To the White Sea

( 5 )

Overview

Award-winning and best-selling author James Dickey returns with the heart-stopping story of Muldrow, an American tail gunner who parachutes  from his burning airplane into Tokyo in the final months of World War II. Fleeing the chaotic,  ruined city, he instinctively travels north toward a frozen, desolate sanctuary he is certain will assure this survival--and freedom. Making his way through enemy terrain, on the lookout for both danger and  opportunity, Muldrow's journey becomes the ...
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Overview

Award-winning and best-selling author James Dickey returns with the heart-stopping story of Muldrow, an American tail gunner who parachutes  from his burning airplane into Tokyo in the final months of World War II. Fleeing the chaotic,  ruined city, he instinctively travels north toward a frozen, desolate sanctuary he is certain will assure this survival--and freedom. Making his way through enemy terrain, on the lookout for both danger and  opportunity, Muldrow's journey becomes the flight of a pure predator. Moving through the darkness,  bombarded by haunting visions that consume his  imagination, every step in his violent odyssey brings  him closer to a harrowing climax that is pure  James Dickey.

From the award-winning, bestselling author of Deliverance and Buckdancer's Choice comes the heart-stopping story of an American tail-gunner who parachutes from his burning plane into Tokyo during the final months of World War II.

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Editorial Reviews

From the Publisher
"The book's closest forebear may be Hemingway's The Old Man and the Sea... an exhilarating ride."--The New Yorker
New Yorker
The book's closest forebear may be Hemingway's The Old Man And The Sea... an exhilarating ride.
Atlanta Journal Constitution
A splendid tale...There are extraordinary passages of intense poetry...An intense, page-turning adventure.
Laurence Lieberman
Within the work's horrific narrative labyrinth are numerous passages that offer a retrospective survey of Dickey's hard-earned poetic mythologies, his achieved personal mythos....[there are]eloquent forays into homemade theories of optics, physics, and aesthetics and into the esoteric lore of icebergs and arctic predators...
Southern Review
Library Journal
His bomber hit by anti-aircraft fire, an American gunner must parachute into Tokyo days before the great firebomb raid on that city. Fortunately, this recorded version of Dickey's macho story of survival against the odds is abridged, making the hero more believable and the tale more mesmerizing. The book, unfortunately, contains too many instances of poetic flights of fancy and philosophical baggage for a blood-and-guts action story wherein the hero commits a large number of murders, both necessary and gratuitous. The main focus here is how to escape and how to become invisible in a nation where you are the outsider. Dickey's solution is highly imaginative and entertaining. -- James Dudley, Copiague, New York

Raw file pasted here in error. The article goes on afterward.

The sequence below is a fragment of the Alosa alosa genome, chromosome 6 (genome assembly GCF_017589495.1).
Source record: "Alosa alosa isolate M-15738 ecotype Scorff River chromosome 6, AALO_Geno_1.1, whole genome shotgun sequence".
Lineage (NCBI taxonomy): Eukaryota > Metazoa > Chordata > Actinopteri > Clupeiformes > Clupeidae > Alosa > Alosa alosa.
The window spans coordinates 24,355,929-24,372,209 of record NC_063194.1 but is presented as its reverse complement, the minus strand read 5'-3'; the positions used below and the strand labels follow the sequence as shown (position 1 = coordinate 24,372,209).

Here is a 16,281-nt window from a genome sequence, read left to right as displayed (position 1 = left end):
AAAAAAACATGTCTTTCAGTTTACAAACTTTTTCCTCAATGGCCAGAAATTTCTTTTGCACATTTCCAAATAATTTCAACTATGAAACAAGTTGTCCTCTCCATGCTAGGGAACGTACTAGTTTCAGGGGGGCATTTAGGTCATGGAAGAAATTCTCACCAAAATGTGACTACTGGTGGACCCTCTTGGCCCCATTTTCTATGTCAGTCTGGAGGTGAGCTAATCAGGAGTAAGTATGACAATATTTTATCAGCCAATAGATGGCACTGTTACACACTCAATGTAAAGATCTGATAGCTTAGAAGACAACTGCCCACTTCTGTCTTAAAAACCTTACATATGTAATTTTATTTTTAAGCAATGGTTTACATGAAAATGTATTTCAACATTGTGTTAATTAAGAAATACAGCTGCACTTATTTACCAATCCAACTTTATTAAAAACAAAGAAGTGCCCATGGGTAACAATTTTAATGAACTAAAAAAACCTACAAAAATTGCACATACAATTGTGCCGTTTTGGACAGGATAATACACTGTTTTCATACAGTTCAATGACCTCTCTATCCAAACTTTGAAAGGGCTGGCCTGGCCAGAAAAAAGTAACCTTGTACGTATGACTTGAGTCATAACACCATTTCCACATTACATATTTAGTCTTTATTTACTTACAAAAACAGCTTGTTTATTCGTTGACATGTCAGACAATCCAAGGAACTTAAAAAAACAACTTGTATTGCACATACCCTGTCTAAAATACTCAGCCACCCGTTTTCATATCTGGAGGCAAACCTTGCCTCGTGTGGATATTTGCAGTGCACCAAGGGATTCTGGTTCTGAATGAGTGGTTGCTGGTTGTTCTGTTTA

Library Journal
His bomber hit by anti-aircraft fire, an American gunner must parachute into Tokyo days before the great firebomb raid on that city. Fortunately, this recorded version of Dickey's macho story of survival against the odds is abridged, making the hero more believable and the tale more mesmerizing. The book, unfortunately, contains too many instances of poetic flights of fancy and philosophical baggage for a blood-and-guts action story wherein the hero commits a large number of murders, both necessary and gratuitous. The main focus here is how to escape and how to become invisible in a nation where you are the outsider. Dickey's solution is highly imaginative and entertaining. -- James Dudley, Copiague, New York
Laurence Lieberman
Within the work's horrific narrative labyrinth are numerous passages that offer a retrospective survey of Dickey's hard-earned poetic mythologies, his achieved personal mythos....[there are]eloquent forays into homemade theories of optics, physics, and aesthetics and into the esoteric lore of icebergs and arctic predators... -- The Southern Review
The New Yorker